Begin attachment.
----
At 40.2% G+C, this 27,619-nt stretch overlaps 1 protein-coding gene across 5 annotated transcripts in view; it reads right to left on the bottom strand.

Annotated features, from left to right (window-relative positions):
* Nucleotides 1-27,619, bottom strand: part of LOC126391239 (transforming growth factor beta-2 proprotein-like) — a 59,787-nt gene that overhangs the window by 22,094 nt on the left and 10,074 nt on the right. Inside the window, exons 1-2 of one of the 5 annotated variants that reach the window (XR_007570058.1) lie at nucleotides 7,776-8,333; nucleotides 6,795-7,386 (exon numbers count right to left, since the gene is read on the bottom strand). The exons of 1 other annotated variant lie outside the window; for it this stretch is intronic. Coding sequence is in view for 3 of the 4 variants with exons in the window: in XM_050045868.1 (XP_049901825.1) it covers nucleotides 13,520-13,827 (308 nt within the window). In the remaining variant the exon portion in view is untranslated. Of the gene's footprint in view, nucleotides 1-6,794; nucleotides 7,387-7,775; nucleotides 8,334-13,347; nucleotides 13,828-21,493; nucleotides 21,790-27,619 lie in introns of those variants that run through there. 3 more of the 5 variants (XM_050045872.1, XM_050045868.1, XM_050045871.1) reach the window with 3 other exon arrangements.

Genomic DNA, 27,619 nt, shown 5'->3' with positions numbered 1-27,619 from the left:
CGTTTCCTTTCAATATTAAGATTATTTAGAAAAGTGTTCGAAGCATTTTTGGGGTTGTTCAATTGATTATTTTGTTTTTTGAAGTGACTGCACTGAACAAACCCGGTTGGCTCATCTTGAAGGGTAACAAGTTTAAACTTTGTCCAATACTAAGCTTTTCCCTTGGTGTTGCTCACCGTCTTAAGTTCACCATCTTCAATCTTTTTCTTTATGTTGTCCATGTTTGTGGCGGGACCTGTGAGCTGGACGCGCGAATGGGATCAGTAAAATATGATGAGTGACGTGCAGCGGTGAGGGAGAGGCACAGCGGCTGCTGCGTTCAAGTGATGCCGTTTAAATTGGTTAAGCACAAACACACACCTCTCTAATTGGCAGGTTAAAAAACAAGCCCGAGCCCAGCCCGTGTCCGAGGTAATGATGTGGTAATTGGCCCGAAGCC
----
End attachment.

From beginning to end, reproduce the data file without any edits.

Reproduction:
At 40.2% G+C, this 27,619-nt stretch overlaps 1 protein-coding gene across 5 annotated transcripts in view; it reads right to left on the bottom strand.

Annotated features, from left to right (window-relative positions):
* Nucleotides 1-27,619, bottom strand: part of LOC126391239 (transforming growth factor beta-2 proprotein-like) — a 59,787-nt gene that overhangs the window by 22,094 nt on the left and 10,074 nt on the right. Inside the window, exons 1-2 of one of the 5 annotated variants that reach the window (XR_007570058.1) lie at nucleotides 7,776-8,333; nucleotides 6,795-7,386 (exon numbers count right to left, since the gene is read on the bottom strand). The exons of 1 other annotated variant lie outside the window; for it this stretch is intronic. Coding sequence is in view for 3 of the 4 variants with exons in the window: in XM_050045868.1 (XP_049901825.1) it covers nucleotides 13,520-13,827 (308 nt within the window). In the remaining variant the exon portion in view is untranslated. Of the gene's footprint in view, nucleotides 1-6,794; nucleotides 7,387-7,775; nucleotides 8,334-13,347; nucleotides 13,828-21,493; nucleotides 21,790-27,619 lie in introns of those variants that run through there. 3 more of the 5 variants (XM_050045872.1, XM_050045868.1, XM_050045871.1) reach the window with 3 other exon arrangements.

Genomic DNA, 27,619 nt, shown 5'->3' with positions numbered 1-27,619 from the left:
CGTTTCCTTTCAATATTAAGATTATTTAGAAAAGTGTTCGAAGCATTTTTGGGGTTGTTCAATTGATTATTTTGTTTTTTGAAGTGACTGCACTGAACAAACCCGGTTGGCTCATCTTGAAGGGTAACAAGTTTAAACTTTGTCCAATACTAAGCTTTTCCCTTGGTGTTGCTCACCGTCTTAAGTTCACCATCTTCAATCTTTTTCTTTATGTTGTCCATGTTTGTGGCGGGACCTGTGAGCTGGACGCGCGAATGGGATCAGTAAAATATGATGAGTGACGTGCAGCGGTGAGGGAGAGGCACAGCGGCTGCTGCGTTCAAGTGATGCCGTTTAAATTGGTTAAGCACAAACACACACCTCTCTAATTGGCAGGTTAAAAAACAAGCCCGAGCCCAGCCCGTGTCCGAGGTAATGATGTGGTAATTGGCCCGAAGCC